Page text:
Let’s start with a positive…

There is one setting I always enjoy working in.

It’s a place where honesty is key.  Where people are able to smell ‘bull shit’ from a 1000 yards and a place where I always leave with more questions than answers.

Some of you may suggest this describes many places, for me it describes working in our prison system.  As a former police officer who spent two thirds of his police career working to fill prisons, I’m now committed to working (with others) to empty them.  Whilst prison is needed for the some, the same cannot be said for the majority.

Working with men and women in our prisons provides me with the opportunity to work with human beings who often, have a very fixed mind-set, especially one that forces them to define their identity through their offending or background.  For some moving on from this place, is often very difficult

Recently, I delivered a series of workshops in four Scottish Prisons, with a particular focus on fatherhood.  In a nation of fatherlessness there is a clear need to engage men around this topic.

The men (and some boys) who attended the workshops were dads, new dads, dads to be, present dads and not present dads.  The latter I use to describe the men who either had contact (despite their current situation) with their children or not.

We know that many men in prison bring with them, a ‘masculine biography’ which has followed them since childhood.  Much of this biography is rooted in violence, as victims, perpetrators and witnesses.

Violence, is the tool of masculinity for many men in these settings.  Anything, other than adherence to the prison code is a sign of weakness.  It’s clear, the alternative often has devastating consequences in these establishments.

Recent debates on masculinity have centred on the notion of ‘toxic masculinity’, a term that I personally, don’t like.

Why? Because the term itself paints a ‘Pseudo’ norm of masculinity.  Whilst there are issues, I admit, it is harmful to keep starting conversations which commence with this notion of toxicity.  I would argue that in our efforts to fix this problem we are in many ways maintaining the problem.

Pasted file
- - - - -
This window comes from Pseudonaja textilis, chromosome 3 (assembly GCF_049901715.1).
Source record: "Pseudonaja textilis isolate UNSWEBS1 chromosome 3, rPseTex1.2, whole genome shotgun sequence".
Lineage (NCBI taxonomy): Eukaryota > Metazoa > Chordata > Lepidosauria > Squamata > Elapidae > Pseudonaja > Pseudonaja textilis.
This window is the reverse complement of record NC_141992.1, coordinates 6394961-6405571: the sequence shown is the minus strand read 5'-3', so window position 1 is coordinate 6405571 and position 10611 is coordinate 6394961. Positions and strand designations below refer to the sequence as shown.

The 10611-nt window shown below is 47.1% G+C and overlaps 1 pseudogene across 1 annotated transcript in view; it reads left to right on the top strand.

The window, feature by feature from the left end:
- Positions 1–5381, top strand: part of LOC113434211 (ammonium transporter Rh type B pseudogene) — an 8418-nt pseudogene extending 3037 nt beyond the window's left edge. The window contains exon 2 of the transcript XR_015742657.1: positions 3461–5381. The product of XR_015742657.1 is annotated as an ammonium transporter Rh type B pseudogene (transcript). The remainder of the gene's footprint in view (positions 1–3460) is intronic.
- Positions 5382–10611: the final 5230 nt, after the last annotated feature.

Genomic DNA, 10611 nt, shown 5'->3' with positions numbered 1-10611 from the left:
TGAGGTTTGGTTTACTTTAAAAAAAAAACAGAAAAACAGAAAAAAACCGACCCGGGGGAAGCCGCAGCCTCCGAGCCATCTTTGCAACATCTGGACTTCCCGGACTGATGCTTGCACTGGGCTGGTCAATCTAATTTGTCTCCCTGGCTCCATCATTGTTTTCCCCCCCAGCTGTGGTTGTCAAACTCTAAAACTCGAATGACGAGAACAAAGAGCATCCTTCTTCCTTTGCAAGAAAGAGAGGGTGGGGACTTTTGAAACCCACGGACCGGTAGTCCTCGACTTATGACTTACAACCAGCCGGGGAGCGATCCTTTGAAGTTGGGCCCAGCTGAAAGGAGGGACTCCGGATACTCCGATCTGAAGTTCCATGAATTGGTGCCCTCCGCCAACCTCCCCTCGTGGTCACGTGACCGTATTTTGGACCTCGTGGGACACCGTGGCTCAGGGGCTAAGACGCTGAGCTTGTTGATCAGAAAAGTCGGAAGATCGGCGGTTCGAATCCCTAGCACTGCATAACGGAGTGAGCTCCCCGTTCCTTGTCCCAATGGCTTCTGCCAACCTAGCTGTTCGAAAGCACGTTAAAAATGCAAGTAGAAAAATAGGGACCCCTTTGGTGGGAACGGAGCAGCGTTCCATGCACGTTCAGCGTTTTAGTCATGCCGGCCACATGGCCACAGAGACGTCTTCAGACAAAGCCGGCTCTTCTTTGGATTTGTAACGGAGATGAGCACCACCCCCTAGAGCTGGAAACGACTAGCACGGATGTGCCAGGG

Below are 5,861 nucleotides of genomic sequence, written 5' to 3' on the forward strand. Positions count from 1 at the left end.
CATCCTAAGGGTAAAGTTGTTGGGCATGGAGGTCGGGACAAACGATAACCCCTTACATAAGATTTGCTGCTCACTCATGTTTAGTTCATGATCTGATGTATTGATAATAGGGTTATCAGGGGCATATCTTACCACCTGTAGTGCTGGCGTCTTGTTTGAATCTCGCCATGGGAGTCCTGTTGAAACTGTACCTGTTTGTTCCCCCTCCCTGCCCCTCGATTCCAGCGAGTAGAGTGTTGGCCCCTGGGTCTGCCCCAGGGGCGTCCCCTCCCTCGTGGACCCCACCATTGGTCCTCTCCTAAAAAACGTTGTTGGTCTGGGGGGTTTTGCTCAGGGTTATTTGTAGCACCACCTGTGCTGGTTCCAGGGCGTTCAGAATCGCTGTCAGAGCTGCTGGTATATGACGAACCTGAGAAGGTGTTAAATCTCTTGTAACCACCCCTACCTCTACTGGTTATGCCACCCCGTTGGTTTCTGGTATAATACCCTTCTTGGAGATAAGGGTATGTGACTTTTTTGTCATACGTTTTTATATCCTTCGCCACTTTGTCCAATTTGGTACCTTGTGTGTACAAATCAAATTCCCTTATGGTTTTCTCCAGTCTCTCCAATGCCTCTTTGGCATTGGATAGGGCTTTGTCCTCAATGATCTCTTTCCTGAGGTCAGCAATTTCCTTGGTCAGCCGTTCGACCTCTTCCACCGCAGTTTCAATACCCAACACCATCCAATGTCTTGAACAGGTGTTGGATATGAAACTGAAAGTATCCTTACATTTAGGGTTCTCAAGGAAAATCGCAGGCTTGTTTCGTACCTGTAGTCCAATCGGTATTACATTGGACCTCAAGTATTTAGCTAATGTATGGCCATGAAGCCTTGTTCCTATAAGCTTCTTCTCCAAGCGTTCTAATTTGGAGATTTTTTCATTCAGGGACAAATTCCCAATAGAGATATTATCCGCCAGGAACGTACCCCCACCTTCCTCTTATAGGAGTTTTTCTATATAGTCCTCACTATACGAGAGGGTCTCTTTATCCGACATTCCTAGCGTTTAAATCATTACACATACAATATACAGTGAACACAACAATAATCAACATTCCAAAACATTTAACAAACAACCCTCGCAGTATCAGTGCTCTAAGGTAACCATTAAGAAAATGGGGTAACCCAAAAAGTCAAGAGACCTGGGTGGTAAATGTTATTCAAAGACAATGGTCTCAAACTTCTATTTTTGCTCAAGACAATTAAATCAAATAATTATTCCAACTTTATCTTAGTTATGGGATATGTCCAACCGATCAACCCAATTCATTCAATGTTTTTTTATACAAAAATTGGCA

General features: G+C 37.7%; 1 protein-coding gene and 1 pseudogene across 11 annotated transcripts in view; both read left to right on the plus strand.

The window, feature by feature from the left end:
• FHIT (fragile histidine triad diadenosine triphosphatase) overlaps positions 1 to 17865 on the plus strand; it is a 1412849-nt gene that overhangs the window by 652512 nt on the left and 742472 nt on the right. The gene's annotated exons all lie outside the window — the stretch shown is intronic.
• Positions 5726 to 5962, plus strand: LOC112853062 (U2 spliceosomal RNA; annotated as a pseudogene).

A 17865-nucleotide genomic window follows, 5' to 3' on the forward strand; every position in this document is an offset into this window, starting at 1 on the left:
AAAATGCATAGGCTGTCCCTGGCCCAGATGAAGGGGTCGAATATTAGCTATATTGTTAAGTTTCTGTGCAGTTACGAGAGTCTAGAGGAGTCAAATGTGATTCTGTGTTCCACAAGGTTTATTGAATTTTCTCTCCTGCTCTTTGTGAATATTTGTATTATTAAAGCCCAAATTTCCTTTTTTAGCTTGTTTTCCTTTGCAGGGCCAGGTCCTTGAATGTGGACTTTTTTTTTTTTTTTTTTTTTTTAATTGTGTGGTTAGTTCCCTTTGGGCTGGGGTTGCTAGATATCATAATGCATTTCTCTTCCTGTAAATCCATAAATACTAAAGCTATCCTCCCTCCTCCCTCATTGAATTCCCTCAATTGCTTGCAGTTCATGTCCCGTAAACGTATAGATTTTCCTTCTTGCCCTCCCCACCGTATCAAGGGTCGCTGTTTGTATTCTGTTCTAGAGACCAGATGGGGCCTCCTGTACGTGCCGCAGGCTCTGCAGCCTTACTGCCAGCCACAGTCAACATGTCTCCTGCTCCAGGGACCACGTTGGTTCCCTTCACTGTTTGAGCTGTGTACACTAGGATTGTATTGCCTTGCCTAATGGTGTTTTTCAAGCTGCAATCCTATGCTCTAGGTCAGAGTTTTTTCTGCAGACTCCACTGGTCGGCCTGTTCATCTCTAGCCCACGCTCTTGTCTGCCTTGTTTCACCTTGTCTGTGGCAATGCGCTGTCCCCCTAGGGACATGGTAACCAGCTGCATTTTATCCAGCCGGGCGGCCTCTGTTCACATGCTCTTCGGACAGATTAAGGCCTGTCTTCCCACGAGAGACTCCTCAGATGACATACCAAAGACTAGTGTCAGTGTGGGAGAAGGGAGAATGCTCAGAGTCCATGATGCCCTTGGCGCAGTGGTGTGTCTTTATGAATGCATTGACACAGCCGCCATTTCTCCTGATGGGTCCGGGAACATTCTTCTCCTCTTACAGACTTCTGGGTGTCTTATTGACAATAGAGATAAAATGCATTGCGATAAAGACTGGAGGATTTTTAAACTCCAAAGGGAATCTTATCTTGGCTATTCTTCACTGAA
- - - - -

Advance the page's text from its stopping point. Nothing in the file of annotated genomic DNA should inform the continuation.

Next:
I’ve mentioned before the concept of Robert Cialdini’s ‘Big Mistake’ (see http://thepsychreport.com/business-org/how-can-governments-and-businesses-avoid-the-big-mistake/ ) I believe that conversations on masculinity that start from the toxic stance is an example of the big mistake.  Starting from a more positive stance, helps men develop healthy notions of masculinity that are shared by the majority.

It’s clear from social science that a majority of men dislike sexist words or behaviours but do not realise that other men feel the same.  Similarly, a majority of men would respect another man who intervenes to stop such behaviour but do not think that other men would.

If we don’t speak more positively about men’s feelings and continue to maintain the toxic focus, we will never allow men to learn about the men they work with, go to the pub with or share a cell with.  The toxic focus maintains the pseudo norm.  Furthermore, it prevents men from intervening and challenging other men when faced with sexist behaviour.

So, what’s the answer?  Whilst I agree we still need to speak about the toxic culture that some men follow, we need to find ways to persuade men to follow their own values.

For me, discussion is the tool for this.  Many of us do not need to be told the truth (lectured), we just need to be reassured that how we feel, is the truth.  Men will never be able to achieve this, if we simply lecture them.

Discussions focused solely on toxic masculinity run a risk of resurrecting the ‘ghosts from the nursery’ that haunt a majority of men in prison.  Discussions which focus on their own values are the starting point.  Supporting them to develop a notion of personal brand, brings to the surface the wishes and desires they have to be the best fathers or partners they can be.

Again, in a world where fatherlessness is too common surely, we need these conversations to take place.

Throughout all of these workshops the men (and boys) shared their values.  They did so loud and proud, communicating to their peers, values of care, love, a desire to be present, to provide, be loyal, motivated, honest, friendship and thoughtfulness.

A more positive starting point supported the men to share who they are, rather than who they think they are, or who society thinks they are.

In my view, introducing the notion of toxic masculinity and male stereotypes as a challenge to the healthy norm is the way to introduce the negative.  It supports discussion on many of the issues that we know impact negatively on boys and men.

Across the world boys are flaming out, academically, in relationships and sexually with the opposite sex.

How we discuss masculinity will help our boys to become the men they want and deserve to be.  Turning the story into something more positive will invite men to participate in the discussion on some real damaging issues that impact on us all.

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